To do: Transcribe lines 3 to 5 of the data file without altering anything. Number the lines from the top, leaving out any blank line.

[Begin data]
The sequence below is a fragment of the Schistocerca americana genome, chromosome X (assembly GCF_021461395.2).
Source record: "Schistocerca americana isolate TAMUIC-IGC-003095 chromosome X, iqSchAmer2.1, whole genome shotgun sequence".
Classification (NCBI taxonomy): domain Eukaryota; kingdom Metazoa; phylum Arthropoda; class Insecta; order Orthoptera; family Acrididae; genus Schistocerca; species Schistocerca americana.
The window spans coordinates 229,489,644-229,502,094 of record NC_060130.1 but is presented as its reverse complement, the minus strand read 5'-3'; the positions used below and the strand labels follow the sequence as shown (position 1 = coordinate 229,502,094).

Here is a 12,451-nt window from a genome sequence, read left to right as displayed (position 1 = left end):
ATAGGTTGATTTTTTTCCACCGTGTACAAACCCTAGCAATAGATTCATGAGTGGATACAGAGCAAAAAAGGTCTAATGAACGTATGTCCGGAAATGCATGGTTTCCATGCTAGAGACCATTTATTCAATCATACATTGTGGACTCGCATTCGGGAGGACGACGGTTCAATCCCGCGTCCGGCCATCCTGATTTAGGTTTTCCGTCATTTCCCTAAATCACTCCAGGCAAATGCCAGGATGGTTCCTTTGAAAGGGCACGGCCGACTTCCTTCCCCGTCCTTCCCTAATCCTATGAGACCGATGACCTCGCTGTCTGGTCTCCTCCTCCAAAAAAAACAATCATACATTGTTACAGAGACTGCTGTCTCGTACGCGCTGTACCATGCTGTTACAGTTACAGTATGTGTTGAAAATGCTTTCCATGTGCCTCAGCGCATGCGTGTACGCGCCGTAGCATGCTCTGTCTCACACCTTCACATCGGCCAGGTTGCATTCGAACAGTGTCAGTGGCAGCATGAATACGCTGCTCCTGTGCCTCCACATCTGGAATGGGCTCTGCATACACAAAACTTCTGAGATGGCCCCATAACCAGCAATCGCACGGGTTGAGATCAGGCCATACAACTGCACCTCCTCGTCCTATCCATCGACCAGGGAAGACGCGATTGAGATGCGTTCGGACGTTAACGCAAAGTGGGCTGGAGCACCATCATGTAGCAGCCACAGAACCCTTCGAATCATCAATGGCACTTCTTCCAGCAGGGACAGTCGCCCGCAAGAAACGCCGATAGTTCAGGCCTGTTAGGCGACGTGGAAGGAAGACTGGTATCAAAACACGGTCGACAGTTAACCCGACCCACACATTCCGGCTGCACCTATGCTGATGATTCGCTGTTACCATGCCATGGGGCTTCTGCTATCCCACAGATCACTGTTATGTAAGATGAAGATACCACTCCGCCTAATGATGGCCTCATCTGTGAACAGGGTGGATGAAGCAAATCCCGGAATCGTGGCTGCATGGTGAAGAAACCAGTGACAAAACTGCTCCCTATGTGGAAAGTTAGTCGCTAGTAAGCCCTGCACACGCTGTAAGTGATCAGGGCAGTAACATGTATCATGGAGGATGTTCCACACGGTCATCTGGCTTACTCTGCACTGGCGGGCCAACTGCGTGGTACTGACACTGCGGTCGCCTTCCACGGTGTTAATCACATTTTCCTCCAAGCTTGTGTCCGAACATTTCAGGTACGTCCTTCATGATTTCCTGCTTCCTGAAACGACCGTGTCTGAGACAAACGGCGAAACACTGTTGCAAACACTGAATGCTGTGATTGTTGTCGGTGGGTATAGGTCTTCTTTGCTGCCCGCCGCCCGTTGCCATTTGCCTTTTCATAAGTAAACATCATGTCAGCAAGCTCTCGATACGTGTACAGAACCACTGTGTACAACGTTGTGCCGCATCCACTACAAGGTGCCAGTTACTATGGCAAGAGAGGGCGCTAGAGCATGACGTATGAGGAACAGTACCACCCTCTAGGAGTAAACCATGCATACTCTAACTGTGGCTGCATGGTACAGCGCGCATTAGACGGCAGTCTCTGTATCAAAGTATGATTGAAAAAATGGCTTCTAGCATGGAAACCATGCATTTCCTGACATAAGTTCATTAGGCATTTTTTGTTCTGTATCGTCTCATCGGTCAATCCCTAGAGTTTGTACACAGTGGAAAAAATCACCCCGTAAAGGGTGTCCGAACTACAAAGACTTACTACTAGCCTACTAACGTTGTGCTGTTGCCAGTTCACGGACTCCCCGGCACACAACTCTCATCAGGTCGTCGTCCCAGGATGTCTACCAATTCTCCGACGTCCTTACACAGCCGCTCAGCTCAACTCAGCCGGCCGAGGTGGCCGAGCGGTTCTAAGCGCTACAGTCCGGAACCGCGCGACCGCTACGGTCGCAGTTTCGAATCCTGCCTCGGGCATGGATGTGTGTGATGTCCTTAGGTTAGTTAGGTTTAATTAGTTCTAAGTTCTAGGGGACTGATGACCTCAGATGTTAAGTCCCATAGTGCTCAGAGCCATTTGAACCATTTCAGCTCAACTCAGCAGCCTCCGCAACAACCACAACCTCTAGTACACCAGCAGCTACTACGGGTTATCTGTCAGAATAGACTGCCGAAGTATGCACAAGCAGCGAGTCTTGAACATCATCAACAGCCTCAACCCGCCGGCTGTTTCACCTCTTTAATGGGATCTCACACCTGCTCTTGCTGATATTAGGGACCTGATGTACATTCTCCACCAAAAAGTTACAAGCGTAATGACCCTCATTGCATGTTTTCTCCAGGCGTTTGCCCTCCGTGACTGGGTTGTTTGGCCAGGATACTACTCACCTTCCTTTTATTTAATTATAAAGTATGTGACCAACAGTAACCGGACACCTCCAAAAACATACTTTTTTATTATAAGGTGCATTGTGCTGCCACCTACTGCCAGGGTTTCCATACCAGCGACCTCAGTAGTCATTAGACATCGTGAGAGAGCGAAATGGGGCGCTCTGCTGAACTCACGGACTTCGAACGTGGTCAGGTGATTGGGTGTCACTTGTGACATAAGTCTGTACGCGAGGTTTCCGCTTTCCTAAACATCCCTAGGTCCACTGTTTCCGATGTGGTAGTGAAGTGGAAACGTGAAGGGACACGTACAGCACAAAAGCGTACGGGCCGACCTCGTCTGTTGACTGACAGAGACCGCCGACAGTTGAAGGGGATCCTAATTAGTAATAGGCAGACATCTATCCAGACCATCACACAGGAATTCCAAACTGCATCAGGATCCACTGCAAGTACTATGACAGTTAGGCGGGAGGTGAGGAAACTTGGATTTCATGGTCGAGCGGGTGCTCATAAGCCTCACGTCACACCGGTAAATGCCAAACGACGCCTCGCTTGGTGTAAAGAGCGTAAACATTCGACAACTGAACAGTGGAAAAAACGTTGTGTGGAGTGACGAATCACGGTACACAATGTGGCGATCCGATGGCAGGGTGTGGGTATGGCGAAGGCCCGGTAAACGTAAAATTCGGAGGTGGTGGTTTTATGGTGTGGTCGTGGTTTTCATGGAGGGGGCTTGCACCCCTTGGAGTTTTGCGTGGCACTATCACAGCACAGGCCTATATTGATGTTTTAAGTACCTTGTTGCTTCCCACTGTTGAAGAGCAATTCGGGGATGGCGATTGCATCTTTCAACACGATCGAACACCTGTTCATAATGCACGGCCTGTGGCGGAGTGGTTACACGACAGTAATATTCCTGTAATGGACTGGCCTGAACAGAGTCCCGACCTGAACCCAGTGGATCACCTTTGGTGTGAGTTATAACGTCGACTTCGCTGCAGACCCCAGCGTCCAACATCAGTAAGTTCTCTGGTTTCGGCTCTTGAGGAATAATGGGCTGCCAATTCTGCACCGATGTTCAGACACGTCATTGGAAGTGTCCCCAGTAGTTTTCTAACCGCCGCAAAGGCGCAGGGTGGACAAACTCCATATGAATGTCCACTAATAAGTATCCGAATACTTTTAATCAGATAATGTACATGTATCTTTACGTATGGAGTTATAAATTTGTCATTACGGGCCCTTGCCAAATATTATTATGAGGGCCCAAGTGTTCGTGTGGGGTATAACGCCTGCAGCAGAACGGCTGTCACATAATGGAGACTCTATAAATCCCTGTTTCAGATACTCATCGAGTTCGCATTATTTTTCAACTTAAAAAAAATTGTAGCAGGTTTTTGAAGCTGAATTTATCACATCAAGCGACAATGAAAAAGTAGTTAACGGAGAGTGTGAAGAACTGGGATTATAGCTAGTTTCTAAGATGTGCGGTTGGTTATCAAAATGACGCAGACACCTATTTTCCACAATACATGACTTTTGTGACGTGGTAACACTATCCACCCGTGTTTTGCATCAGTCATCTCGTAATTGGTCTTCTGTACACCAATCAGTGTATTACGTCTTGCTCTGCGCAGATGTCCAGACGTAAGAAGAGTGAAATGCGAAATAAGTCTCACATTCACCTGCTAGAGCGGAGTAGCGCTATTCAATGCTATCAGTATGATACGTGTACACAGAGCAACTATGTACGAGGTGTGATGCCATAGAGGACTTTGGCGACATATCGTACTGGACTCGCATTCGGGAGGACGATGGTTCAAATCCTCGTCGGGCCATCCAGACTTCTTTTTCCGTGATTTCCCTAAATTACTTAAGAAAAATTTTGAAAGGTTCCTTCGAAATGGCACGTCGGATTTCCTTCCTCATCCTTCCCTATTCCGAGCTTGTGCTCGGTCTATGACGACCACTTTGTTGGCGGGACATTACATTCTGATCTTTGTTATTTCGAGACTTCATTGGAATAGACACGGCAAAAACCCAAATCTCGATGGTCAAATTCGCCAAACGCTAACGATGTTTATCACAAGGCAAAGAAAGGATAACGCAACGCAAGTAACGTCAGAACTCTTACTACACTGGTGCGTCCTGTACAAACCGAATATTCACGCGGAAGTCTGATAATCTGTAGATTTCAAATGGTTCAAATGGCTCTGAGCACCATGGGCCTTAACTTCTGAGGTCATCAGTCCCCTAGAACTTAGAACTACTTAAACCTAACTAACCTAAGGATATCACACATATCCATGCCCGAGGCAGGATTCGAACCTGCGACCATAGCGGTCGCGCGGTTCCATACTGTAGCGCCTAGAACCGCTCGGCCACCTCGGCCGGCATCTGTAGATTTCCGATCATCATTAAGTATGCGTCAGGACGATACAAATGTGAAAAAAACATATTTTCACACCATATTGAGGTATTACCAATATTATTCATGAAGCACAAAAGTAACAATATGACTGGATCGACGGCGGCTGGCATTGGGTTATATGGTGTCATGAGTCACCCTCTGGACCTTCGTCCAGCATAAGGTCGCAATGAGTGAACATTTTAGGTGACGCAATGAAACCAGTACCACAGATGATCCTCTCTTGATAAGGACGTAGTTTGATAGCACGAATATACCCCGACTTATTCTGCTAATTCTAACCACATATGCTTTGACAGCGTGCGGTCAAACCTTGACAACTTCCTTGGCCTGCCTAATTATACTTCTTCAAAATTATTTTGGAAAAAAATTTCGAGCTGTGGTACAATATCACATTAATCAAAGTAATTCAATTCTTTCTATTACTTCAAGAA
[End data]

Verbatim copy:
Classification (NCBI taxonomy): domain Eukaryota; kingdom Metazoa; phylum Arthropoda; class Insecta; order Orthoptera; family Acrididae; genus Schistocerca; species Schistocerca americana.
The window spans coordinates 229,489,644-229,502,094 of record NC_060130.1 but is presented as its reverse complement, the minus strand read 5'-3'; the positions used below and the strand labels follow the sequence as shown (position 1 = coordinate 229,502,094).

Here is a 12,451-nt window from a genome sequence, read left to right as displayed (position 1 = left end):